Welcome to Illinois

UK Government resists order to release data on late abortions

Posted in Attitudes to disability, Termination by Matt at WelcometoIllinois on December 12, 2008

The Telegraph, among others, reported last week that the UK Department of Health is resisting an order by the Information Commissioner to release data on abortions performed beyond 24 weeks on the grounds of disability.

According to the report, the DoH is resisting on the grounds that revealing the figures could lead to the identification of individuals – both patients and doctors – involved.

The Telegraph states:

“Health chiefs stopped publishing full abortion data three years ago after a public outcry over the termination of a foetus with a cleft palate at 28 weeks’ gestation. The legality of this late abortion, carried out in 2001, was challenged by a Church of England curate, Joanna Jepson, who was born with a congenital jaw defect.

In 2005 the Crown Prosecution Service decided not to bring any charges against the NHS consultant, who publicly confirmed that he carried out the procedure, and another doctor.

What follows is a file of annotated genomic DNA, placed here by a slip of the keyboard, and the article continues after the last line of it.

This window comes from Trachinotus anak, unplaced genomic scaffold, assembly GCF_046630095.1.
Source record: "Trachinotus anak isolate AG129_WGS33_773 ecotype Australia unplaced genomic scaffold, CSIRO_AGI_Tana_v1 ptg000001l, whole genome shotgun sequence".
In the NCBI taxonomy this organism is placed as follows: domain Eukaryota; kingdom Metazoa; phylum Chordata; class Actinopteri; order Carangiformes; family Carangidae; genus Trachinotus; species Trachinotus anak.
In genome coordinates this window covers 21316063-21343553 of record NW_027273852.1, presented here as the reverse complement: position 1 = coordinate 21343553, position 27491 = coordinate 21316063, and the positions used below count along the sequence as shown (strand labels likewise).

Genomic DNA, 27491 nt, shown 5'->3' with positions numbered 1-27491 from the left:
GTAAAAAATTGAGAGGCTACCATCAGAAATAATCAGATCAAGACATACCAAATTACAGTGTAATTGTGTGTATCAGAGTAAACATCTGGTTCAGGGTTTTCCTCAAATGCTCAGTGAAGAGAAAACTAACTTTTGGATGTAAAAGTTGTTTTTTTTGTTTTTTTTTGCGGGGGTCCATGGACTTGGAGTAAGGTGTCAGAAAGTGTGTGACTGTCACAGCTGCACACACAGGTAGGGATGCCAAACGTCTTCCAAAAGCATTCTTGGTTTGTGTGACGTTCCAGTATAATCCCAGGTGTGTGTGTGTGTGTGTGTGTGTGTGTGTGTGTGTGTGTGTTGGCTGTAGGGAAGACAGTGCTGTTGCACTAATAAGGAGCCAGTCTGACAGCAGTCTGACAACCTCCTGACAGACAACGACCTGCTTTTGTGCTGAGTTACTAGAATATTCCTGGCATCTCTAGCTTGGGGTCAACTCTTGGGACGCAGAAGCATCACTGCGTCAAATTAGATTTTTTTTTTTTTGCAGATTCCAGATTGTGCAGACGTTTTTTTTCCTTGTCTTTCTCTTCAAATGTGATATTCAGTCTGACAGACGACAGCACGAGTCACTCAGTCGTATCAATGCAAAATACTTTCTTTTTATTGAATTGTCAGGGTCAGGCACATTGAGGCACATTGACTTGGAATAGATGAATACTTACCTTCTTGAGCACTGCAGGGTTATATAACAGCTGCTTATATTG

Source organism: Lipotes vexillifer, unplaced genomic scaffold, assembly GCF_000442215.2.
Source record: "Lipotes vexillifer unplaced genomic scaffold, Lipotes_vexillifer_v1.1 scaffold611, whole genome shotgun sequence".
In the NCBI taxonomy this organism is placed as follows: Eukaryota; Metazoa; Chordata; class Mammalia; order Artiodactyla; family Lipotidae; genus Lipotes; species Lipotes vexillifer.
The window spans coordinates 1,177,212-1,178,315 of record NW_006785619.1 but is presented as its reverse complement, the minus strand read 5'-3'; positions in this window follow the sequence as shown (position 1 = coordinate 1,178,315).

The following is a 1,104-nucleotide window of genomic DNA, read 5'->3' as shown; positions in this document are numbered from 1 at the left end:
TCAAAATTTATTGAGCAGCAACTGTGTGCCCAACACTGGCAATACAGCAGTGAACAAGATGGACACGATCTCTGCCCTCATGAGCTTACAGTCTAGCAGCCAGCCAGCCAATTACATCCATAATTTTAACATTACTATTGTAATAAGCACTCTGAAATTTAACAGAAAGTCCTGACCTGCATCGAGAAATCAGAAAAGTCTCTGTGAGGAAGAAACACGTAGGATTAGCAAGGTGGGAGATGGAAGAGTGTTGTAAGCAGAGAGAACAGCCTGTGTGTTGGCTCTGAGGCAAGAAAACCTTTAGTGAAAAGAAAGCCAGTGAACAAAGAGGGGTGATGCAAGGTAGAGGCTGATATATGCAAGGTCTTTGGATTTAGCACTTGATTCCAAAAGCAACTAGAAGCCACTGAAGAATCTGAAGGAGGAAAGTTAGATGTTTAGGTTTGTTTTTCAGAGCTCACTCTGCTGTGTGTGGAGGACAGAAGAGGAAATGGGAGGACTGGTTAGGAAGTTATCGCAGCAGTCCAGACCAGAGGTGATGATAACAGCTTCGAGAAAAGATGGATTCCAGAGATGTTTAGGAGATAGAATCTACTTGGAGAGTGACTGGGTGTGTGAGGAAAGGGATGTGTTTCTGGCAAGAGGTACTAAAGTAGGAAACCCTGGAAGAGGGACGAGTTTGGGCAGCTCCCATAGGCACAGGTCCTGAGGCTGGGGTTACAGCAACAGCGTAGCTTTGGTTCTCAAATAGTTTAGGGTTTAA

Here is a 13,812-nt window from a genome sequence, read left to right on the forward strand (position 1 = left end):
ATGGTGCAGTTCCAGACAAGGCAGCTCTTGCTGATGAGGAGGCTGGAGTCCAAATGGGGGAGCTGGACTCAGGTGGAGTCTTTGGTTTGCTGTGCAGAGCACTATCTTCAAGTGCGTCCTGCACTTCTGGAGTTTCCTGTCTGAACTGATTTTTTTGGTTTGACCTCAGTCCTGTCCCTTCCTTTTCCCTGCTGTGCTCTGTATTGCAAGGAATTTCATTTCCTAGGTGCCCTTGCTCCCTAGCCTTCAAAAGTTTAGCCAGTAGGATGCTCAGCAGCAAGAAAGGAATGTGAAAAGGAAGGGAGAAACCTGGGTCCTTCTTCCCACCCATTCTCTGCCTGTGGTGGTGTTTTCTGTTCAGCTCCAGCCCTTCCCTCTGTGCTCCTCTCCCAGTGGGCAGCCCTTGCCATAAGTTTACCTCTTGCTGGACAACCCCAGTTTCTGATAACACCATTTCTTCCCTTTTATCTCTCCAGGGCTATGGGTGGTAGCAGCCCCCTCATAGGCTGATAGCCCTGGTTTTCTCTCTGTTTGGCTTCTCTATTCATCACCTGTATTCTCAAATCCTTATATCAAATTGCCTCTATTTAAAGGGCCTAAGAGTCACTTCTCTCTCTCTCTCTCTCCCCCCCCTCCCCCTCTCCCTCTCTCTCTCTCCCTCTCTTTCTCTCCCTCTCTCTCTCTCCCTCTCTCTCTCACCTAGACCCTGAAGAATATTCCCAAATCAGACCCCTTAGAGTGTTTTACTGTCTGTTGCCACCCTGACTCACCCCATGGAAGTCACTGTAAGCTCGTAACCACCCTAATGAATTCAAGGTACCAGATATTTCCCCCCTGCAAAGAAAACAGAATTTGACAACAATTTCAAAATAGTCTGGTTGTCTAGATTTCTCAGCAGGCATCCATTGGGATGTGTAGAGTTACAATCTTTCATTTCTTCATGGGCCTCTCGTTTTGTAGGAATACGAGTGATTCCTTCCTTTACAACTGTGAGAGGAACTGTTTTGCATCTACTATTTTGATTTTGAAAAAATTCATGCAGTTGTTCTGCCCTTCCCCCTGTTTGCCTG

Ministers were sufficiently worried by the prospect of further complaints – which they argued would invade the privacy of doctors carrying out terminations and women having abortions – to strictly limit the publication of the figures.

From 2005, official abortion statistics were “suppressed” if fewer than 10 cases were carried out. This in effect meant that abortion details on babies with club feet, webbed fingers and toes, or cleft lips and palates, disappeared from public view.

The last year for which data were fully available, 2002, showed that five foetuses were aborted because they had deformed feet, and a sixth because of a cleft lip and palate. In 2000 and 2001, nine foetuses were aborted because of cleft lip and palate, while a further two were aborted for cleft lip alone.”

Information about the number of late abortions carried out on the grounds of disability was apparently requested by the Pro-Life Alliance using the Freedom of Information Act.

The DoH’s appeal against the commissioner’s decision (PDF) will now be heard by the Information Tribunal.


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